the girl with the dragon tattoo

the girl with the dragon tattoo
Yes, I have a dragon tattoo as well

Παρασκευή, 28 Αυγούστου 2015

Salander returns: "The girl in the spider's web" book review

It feels weird, at the beginning, to read a book about Salander, written by another writer. I went through the first pages of "The Girl In the Spider's Web" with an eery sense of loss. The differences are quite obvious: Lagercrantz's style is completely devoid of Larsson's quirks, which made his writing so personal - even though flawed. It's no secret, Larsson was no literary giant. In this book by Lagercrantz we are rarely told what kind of sandwiches our protagonists eat, for example, or how much coffee they drink, which was a silly habit Larsson had - yet now, when not there, it seems endearing. Lagercrantz is different. He is relentless. He is pummelling on the story hard and pretty soon you hop along for the ride and carry on.

Still, there are things you miss. Larsson understood women really well, for example. Lagercrantz... not so much. Lagercrantz's portrait of Salander is consistent with Larsson's, of course. He even goes as far as inventing Camilla's backstory (Salander's sister),  which is a very smart move on his part. Camilla appears to be Salander's nemesis, a move that gives ground for new stories to unravel and (it could be) enough material for quite a few next books, it seems.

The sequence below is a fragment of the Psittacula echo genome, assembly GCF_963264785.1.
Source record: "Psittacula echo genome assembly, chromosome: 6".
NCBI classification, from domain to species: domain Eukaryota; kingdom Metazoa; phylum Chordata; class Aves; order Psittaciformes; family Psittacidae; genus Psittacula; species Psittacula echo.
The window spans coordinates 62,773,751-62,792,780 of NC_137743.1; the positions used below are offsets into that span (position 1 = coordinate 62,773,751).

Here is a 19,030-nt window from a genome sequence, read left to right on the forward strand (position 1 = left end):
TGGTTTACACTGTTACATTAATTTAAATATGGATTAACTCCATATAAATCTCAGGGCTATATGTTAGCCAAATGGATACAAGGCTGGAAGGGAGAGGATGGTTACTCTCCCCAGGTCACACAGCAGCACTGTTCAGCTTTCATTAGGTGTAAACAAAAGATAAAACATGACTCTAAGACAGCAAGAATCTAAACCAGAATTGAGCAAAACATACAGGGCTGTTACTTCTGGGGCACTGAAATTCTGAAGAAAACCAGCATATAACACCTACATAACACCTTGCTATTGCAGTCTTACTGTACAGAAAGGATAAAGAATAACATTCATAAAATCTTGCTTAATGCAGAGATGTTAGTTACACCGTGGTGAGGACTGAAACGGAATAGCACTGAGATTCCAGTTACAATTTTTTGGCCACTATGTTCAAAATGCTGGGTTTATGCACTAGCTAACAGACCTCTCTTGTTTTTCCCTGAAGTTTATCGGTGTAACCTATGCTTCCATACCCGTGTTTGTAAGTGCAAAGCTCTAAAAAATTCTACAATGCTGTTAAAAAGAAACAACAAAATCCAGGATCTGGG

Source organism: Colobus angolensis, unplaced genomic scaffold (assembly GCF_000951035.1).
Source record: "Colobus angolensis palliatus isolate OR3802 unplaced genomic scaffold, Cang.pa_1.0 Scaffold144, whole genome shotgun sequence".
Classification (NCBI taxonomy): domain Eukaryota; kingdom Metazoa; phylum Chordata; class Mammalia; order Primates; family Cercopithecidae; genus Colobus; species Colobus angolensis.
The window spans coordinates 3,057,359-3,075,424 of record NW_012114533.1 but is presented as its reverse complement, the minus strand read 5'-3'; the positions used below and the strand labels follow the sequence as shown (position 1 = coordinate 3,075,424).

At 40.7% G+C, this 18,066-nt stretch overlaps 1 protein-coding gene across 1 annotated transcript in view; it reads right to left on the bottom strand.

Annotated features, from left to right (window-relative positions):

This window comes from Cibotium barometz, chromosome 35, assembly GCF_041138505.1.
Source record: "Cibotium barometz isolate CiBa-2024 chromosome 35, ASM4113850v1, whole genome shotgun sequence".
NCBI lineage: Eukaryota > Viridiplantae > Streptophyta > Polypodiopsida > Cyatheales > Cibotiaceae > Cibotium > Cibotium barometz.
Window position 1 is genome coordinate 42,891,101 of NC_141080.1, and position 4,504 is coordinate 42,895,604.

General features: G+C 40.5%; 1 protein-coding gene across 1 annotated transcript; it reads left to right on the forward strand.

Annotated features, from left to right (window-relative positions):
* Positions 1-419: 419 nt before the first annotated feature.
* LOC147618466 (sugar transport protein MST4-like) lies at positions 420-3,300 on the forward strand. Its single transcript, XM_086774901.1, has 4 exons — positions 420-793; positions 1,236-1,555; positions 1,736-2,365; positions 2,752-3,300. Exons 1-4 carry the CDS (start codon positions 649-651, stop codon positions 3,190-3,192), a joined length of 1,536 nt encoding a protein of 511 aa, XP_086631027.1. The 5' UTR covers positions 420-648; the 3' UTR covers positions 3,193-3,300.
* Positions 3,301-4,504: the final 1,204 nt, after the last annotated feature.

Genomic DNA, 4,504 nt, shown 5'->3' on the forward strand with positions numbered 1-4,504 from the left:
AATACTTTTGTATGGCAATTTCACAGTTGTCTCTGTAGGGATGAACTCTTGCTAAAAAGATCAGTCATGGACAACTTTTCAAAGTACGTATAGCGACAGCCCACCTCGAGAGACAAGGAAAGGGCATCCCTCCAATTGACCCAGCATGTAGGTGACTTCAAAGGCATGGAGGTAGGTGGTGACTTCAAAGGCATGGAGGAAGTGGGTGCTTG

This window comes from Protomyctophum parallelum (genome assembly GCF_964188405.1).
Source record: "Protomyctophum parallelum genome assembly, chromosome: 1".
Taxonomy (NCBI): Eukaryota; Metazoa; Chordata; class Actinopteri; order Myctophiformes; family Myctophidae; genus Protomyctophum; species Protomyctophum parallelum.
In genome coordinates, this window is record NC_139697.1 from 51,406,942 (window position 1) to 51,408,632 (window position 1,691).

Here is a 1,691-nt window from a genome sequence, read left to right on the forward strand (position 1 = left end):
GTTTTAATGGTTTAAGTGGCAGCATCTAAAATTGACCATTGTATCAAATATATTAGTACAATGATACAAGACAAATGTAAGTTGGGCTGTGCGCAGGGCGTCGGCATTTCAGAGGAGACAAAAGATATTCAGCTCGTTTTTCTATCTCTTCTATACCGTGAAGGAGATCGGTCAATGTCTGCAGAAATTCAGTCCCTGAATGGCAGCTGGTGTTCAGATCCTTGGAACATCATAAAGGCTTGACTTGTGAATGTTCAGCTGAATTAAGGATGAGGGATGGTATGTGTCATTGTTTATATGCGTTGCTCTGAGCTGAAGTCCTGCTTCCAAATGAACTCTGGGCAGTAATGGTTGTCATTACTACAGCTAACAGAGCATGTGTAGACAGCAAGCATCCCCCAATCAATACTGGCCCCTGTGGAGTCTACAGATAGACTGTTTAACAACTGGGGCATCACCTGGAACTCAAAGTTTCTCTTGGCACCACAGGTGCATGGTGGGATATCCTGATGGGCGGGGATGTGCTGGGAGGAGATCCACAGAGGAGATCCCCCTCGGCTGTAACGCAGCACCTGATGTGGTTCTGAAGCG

But what Lagercrantz's Salander lacks, is internal conflict. Larsson's portrait of Salander was so compelling, because Larsson's intuitive writing painted Salander from inside out. He was writing as if he was in Lisbeth's head. Lagercrantz, on the other hand, has written Salander from outside, in. Our insight of what triggers her, comes from her actions, or from other people's accounts or her actions. We do not spend a lot of time inside Lisbeth's head at all. Which is a pitty.

You see, writers like Lagercrantz are great at building plot and conflict, yet they do not handle emotions very well. Lisbeth in Larsson's hands felt real. As tough as she appeared to be, Larsson did not forget that Lisbeth was above all else, a person with a huge internal struggle and emotional conflict. Lagercrantz's Lisbeth is more dry, more determined, and she does not question herself at all.

All in all, Lagercrantz's is a decent effort to keep Lisbeth Salander's legacy alive. I certainly felt I needed to follow her story, as I went through Lagercrantz's book. And I would read a next novel by the same writer, handling the same heroine. But not with great enthusiasm. I just hope that next time he won't be afraid to give us a better glimpse inside Lisbeth's head.

Rating: 3 out of 5 stars